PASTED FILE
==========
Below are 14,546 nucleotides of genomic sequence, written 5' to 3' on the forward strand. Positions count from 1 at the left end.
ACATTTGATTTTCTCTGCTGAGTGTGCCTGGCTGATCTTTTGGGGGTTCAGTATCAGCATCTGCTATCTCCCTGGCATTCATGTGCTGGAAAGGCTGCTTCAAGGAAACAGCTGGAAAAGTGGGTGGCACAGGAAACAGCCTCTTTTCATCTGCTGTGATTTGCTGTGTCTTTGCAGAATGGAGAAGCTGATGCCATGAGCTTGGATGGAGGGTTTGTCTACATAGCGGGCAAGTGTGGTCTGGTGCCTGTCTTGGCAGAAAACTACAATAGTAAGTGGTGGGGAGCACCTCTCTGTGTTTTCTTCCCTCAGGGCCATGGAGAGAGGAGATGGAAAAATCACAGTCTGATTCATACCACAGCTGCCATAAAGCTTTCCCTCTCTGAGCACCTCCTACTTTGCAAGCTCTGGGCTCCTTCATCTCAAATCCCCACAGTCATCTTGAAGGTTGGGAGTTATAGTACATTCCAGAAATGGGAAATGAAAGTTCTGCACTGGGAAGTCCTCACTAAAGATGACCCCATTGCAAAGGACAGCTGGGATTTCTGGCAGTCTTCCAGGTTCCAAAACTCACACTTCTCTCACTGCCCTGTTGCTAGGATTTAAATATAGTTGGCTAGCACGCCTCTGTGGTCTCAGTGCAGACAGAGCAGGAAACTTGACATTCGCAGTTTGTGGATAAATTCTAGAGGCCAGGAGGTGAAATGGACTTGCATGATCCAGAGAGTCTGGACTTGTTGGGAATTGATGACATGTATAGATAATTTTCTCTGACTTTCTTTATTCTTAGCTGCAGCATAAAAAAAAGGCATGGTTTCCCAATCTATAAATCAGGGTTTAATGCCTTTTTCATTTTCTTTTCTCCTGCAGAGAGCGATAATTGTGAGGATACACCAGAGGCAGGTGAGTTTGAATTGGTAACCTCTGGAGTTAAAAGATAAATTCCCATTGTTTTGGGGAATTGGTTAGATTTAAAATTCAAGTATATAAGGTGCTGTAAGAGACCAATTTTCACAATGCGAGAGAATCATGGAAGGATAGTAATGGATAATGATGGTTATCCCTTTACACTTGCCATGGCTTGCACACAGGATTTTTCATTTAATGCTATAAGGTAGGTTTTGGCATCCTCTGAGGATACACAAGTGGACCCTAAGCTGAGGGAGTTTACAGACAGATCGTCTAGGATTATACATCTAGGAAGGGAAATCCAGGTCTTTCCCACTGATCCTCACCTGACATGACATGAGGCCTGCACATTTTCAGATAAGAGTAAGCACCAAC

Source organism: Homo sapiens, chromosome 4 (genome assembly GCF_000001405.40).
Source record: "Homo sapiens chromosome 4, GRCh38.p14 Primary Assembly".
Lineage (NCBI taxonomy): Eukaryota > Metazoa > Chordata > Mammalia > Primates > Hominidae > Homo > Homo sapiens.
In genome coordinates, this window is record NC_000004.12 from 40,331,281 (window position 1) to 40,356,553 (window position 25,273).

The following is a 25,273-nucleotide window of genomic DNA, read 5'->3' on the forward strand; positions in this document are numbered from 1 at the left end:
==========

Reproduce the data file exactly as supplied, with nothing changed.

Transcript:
Below are 14,546 nucleotides of genomic sequence, written 5' to 3' on the forward strand. Positions count from 1 at the left end.
ACATTTGATTTTCTCTGCTGAGTGTGCCTGGCTGATCTTTTGGGGGTTCAGTATCAGCATCTGCTATCTCCCTGGCATTCATGTGCTGGAAAGGCTGCTTCAAGGAAACAGCTGGAAAAGTGGGTGGCACAGGAAACAGCCTCTTTTCATCTGCTGTGATTTGCTGTGTCTTTGCAGAATGGAGAAGCTGATGCCATGAGCTTGGATGGAGGGTTTGTCTACATAGCGGGCAAGTGTGGTCTGGTGCCTGTCTTGGCAGAAAACTACAATAGTAAGTGGTGGGGAGCACCTCTCTGTGTTTTCTTCCCTCAGGGCCATGGAGAGAGGAGATGGAAAAATCACAGTCTGATTCATACCACAGCTGCCATAAAGCTTTCCCTCTCTGAGCACCTCCTACTTTGCAAGCTCTGGGCTCCTTCATCTCAAATCCCCACAGTCATCTTGAAGGTTGGGAGTTATAGTACATTCCAGAAATGGGAAATGAAAGTTCTGCACTGGGAAGTCCTCACTAAAGATGACCCCATTGCAAAGGACAGCTGGGATTTCTGGCAGTCTTCCAGGTTCCAAAACTCACACTTCTCTCACTGCCCTGTTGCTAGGATTTAAATATAGTTGGCTAGCACGCCTCTGTGGTCTCAGTGCAGACAGAGCAGGAAACTTGACATTCGCAGTTTGTGGATAAATTCTAGAGGCCAGGAGGTGAAATGGACTTGCATGATCCAGAGAGTCTGGACTTGTTGGGAATTGATGACATGTATAGATAATTTTCTCTGACTTTCTTTATTCTTAGCTGCAGCATAAAAAAAAGGCATGGTTTCCCAATCTATAAATCAGGGTTTAATGCCTTTTTCATTTTCTTTTCTCCTGCAGAGAGCGATAATTGTGAGGATACACCAGAGGCAGGTGAGTTTGAATTGGTAACCTCTGGAGTTAAAAGATAAATTCCCATTGTTTTGGGGAATTGGTTAGATTTAAAATTCAAGTATATAAGGTGCTGTAAGAGACCAATTTTCACAATGCGAGAGAATCATGGAAGGATAGTAATGGATAATGATGGTTATCCCTTTACACTTGCCATGGCTTGCACACAGGATTTTTCATTTAATGCTATAAGGTAGGTTTTGGCATCCTCTGAGGATACACAAGTGGACCCTAAGCTGAGGGAGTTTACAGACAGATCGTCTAGGATTATACATCTAGGAAGGGAAATCCAGGTCTTTCCCACTGATCCTCACCTGACATGACATGAGGCCTGCACATTTTCAGATAAGAGTAAGCACCAAC

Source organism: Homo sapiens, chromosome 4 (genome assembly GCF_000001405.40).
Source record: "Homo sapiens chromosome 4, GRCh38.p14 Primary Assembly".
Lineage (NCBI taxonomy): Eukaryota > Metazoa > Chordata > Mammalia > Primates > Hominidae > Homo > Homo sapiens.
In genome coordinates, this window is record NC_000004.12 from 40,331,281 (window position 1) to 40,356,553 (window position 25,273).

The following is a 25,273-nucleotide window of genomic DNA, read 5'->3' on the forward strand; positions in this document are numbered from 1 at the left end: